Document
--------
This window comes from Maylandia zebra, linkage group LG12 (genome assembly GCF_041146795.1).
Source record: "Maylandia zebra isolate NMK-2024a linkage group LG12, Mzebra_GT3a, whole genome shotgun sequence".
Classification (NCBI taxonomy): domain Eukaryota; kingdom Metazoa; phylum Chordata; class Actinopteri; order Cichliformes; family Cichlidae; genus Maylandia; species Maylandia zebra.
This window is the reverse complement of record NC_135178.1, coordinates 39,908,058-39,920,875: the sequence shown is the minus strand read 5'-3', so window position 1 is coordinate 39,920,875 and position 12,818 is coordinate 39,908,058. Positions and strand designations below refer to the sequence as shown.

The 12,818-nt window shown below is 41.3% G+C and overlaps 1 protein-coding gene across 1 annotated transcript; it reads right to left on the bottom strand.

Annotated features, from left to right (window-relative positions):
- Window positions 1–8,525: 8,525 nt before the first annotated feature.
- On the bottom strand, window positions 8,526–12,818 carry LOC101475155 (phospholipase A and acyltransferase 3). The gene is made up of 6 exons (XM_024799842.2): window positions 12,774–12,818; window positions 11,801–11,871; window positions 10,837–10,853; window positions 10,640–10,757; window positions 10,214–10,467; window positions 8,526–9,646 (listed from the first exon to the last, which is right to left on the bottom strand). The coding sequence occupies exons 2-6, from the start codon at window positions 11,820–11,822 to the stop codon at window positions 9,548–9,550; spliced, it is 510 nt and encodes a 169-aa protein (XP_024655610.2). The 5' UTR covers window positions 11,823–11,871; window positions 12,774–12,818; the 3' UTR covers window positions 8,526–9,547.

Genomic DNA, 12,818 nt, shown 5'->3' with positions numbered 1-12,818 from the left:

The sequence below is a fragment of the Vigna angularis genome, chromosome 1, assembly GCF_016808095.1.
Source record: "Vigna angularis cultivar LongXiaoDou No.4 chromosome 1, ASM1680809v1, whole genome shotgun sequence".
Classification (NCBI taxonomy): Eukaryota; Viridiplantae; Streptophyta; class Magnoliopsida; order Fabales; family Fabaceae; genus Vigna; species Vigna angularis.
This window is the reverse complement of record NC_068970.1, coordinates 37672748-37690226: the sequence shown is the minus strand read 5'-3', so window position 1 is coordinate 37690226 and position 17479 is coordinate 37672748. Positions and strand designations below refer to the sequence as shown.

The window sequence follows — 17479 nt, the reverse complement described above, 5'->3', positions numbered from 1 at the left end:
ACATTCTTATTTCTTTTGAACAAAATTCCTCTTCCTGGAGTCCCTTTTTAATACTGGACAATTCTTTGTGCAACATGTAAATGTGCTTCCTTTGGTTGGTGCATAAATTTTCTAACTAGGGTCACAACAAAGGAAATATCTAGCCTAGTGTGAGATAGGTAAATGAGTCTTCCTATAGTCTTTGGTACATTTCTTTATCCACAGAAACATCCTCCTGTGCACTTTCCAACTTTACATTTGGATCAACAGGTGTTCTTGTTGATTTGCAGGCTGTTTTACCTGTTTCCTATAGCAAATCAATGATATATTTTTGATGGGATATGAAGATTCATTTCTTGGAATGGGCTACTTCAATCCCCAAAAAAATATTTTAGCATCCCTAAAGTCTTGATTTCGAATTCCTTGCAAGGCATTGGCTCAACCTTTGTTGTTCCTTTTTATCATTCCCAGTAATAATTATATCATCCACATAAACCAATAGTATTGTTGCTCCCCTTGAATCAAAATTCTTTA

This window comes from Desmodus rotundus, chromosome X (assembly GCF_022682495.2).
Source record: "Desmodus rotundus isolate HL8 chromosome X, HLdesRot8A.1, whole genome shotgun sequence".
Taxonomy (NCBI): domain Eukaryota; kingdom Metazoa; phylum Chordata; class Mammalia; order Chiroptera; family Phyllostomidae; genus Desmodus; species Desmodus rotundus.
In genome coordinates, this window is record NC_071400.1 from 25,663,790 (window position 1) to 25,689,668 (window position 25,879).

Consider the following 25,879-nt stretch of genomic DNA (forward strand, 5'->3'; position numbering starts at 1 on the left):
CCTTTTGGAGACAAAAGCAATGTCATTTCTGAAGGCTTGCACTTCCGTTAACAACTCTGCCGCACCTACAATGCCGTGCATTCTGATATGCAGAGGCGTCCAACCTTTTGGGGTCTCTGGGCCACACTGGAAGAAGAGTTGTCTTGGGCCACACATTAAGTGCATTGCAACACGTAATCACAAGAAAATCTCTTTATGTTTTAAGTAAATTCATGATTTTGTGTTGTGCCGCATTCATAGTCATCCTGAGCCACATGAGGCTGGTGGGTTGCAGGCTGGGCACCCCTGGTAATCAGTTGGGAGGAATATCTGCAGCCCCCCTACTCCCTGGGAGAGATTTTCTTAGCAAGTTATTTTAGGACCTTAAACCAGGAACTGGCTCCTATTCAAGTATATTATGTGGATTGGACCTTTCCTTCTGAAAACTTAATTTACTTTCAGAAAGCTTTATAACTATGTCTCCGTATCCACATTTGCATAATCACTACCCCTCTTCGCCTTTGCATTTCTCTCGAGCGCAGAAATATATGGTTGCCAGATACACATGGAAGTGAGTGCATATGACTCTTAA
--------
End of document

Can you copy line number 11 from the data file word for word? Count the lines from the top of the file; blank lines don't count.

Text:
Source record: "Vigna angularis cultivar LongXiaoDou No.4 chromosome 1, ASM1680809v1, whole genome shotgun sequence".